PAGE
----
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Poland’s official nationalism will make it hard to absorb Ukrainians

Although Poles have been welcoming, the newly official Polish version of history is based on excluding and blaming outsiders. How will that affect Ukrainians?

- April 5, 2022

As of this writing, more than 2.5 million refugees have entered Poland from Ukraine since Russia invaded Ukraine. Over a period of weeks, Poland has effectively become a binational country.

As a result, a broad public debate unraveled among Polish intellectuals, government officials and the media on how the country can adapt to the massive of influx of people, some of whom may stay for a long time given the similarities in languages.

One key question involves schooling. Polish officials estimate that 700,000 Ukrainian pupils can enter Poland’s public schools, while United Nations officials think the total number of eligible children in the country may be as high as 1 million. However, the ruling Law and Justice (PiS) party has centered the Polish education system on Polish identity and a particular notion of national shared memory. That will make it very hard to integrate refugees.

Poland’s ruling party has tried to remake Polish history

PiS has dominated the Polish government since 2015. Over that time, it has tried to remake Polish identity to place perceived national grievances at the center of Poland’s story, while pushing outsiders into historical oblivion.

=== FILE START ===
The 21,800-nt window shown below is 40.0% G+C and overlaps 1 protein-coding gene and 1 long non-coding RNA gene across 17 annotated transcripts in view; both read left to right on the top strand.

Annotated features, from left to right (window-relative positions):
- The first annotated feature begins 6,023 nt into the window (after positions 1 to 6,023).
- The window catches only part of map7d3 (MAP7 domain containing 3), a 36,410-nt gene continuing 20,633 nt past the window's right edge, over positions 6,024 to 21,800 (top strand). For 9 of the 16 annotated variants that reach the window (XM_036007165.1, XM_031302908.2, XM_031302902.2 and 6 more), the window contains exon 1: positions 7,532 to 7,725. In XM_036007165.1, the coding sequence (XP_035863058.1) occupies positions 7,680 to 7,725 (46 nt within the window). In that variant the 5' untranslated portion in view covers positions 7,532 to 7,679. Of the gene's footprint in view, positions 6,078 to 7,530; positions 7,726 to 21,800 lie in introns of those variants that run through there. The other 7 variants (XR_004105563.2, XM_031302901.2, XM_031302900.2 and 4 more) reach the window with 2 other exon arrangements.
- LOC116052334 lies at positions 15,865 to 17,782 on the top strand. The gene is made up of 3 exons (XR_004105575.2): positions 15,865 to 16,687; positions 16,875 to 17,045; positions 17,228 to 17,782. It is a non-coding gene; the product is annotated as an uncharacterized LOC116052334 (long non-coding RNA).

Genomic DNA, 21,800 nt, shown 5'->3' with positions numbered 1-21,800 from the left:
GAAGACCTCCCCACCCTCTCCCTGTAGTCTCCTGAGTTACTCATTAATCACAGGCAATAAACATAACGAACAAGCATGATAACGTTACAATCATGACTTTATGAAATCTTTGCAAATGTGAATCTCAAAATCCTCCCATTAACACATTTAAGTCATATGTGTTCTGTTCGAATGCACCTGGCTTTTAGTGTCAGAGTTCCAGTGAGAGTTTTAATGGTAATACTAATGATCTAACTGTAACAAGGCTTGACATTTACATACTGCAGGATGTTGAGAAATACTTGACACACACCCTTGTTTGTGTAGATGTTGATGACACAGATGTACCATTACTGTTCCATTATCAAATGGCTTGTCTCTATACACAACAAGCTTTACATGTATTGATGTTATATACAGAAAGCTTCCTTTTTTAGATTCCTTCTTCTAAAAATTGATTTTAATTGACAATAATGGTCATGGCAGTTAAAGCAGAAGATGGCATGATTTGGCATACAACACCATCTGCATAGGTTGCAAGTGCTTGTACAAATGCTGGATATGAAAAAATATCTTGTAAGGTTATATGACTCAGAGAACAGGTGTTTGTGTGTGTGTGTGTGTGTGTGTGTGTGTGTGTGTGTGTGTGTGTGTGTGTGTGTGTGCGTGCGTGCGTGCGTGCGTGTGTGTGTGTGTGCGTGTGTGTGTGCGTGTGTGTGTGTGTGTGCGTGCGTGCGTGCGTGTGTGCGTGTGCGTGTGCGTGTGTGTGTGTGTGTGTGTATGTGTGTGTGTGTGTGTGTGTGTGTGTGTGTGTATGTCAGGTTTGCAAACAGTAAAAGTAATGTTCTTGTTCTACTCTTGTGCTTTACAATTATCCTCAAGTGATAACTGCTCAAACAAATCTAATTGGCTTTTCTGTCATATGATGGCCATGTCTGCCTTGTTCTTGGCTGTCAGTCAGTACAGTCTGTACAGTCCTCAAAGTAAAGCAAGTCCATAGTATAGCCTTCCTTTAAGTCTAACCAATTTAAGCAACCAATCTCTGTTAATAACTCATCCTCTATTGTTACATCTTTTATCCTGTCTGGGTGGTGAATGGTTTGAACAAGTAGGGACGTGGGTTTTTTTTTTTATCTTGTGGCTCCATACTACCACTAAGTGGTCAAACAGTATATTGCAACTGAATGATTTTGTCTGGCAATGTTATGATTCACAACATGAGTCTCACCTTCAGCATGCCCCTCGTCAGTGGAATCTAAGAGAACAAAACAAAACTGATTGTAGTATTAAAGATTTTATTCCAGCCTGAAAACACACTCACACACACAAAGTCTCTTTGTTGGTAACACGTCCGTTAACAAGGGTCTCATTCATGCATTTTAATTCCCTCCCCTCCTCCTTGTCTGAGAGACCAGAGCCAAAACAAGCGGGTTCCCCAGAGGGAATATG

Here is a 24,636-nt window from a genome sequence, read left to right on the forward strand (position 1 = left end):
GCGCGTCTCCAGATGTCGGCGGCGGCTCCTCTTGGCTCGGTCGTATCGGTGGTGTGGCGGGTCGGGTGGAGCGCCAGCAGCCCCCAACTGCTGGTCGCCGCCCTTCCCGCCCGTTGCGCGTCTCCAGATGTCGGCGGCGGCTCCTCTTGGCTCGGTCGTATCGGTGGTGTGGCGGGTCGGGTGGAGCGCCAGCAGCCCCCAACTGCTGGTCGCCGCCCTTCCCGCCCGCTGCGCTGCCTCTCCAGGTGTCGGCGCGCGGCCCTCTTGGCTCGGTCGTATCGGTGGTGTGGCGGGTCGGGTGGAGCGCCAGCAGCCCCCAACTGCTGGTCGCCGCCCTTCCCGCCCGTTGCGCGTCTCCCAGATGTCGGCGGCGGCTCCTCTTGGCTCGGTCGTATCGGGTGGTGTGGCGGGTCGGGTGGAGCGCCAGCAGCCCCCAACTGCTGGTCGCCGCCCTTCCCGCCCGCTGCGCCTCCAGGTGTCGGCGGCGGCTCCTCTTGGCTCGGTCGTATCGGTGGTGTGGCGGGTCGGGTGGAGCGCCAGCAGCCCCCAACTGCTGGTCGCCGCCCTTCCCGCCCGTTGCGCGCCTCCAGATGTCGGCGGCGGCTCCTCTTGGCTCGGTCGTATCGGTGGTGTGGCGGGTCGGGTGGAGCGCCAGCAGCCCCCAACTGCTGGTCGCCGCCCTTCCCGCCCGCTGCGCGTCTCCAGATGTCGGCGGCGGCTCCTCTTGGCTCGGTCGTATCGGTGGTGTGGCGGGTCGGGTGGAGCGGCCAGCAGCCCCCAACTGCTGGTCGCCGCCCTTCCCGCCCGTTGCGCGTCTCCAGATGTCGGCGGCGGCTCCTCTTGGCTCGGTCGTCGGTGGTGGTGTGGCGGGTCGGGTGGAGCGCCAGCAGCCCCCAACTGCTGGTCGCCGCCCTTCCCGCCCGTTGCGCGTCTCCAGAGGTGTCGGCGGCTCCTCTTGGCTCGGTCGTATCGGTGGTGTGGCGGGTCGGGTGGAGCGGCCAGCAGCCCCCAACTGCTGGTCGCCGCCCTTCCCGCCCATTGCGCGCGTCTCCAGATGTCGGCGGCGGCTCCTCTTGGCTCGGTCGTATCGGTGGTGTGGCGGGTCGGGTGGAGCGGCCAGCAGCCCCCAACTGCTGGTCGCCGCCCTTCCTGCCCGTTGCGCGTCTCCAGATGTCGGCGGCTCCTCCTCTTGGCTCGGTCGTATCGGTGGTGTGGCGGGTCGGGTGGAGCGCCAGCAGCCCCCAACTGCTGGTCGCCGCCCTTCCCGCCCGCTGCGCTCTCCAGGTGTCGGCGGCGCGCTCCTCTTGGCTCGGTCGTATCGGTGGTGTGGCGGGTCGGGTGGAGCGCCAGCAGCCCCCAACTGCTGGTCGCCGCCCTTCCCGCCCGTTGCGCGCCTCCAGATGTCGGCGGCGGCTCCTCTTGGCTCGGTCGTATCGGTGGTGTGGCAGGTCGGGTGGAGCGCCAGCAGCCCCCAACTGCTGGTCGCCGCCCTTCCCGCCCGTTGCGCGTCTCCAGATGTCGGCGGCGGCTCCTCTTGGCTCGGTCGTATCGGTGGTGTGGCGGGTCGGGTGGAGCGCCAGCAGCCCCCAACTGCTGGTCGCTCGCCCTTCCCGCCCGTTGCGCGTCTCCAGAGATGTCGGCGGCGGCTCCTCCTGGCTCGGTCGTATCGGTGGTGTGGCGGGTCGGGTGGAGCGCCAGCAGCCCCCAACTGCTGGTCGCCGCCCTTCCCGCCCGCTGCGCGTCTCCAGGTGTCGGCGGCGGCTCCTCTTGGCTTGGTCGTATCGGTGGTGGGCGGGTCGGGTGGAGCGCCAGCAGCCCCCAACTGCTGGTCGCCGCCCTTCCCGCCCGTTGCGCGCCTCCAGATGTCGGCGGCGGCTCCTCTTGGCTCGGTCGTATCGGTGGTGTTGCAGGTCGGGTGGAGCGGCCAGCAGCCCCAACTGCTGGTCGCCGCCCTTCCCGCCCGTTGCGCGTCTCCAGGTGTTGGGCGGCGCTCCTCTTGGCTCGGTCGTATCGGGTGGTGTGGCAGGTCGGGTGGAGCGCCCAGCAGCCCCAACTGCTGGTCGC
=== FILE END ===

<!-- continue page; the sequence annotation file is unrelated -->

After Poland became a democracy in 1989, its government did little to create a sense of shared history. As scholars like Jan Kubik, Marta Kotwas, Michael Bernhard and Eviatar Zerubavel have argued, they didn’t really try to create any shared understanding of what had happened over the previous several decades, including the years of Nazi occupation and Soviet control, as well as the transition toward democracy. That made it possible for PiS to provide its own story, in which Poles were the victims of historic abuses and never the perpetrators.

PiS claimed that Poland had not really gotten back its sovereignty in 1989, since it was still dominated by former communist officials who had collaborated with the U.S.S.R. It argued that people who talked about Polish antisemitism were Poland haters. When it came to power, it drastically reduced pensions to every uniformed official and diplomat who spent even a single day in service during the communist era. It passed a controversial law (later amended) threatening prison for anyone who suggested that the Polish nation had collaborated with the Nazis in crimes against Jews during World War II.

All this went together with new government cultural policies, which used religious and historical symbols to make it seem as though Polish identity and supporting PiS were one and the same thing. To be truly Polish meant hating communists, devout Catholicism, and feeling nostalgic about the glories of Polish history.

Poland’s Holocaust law is just the latest in the attempt to officially redefine its history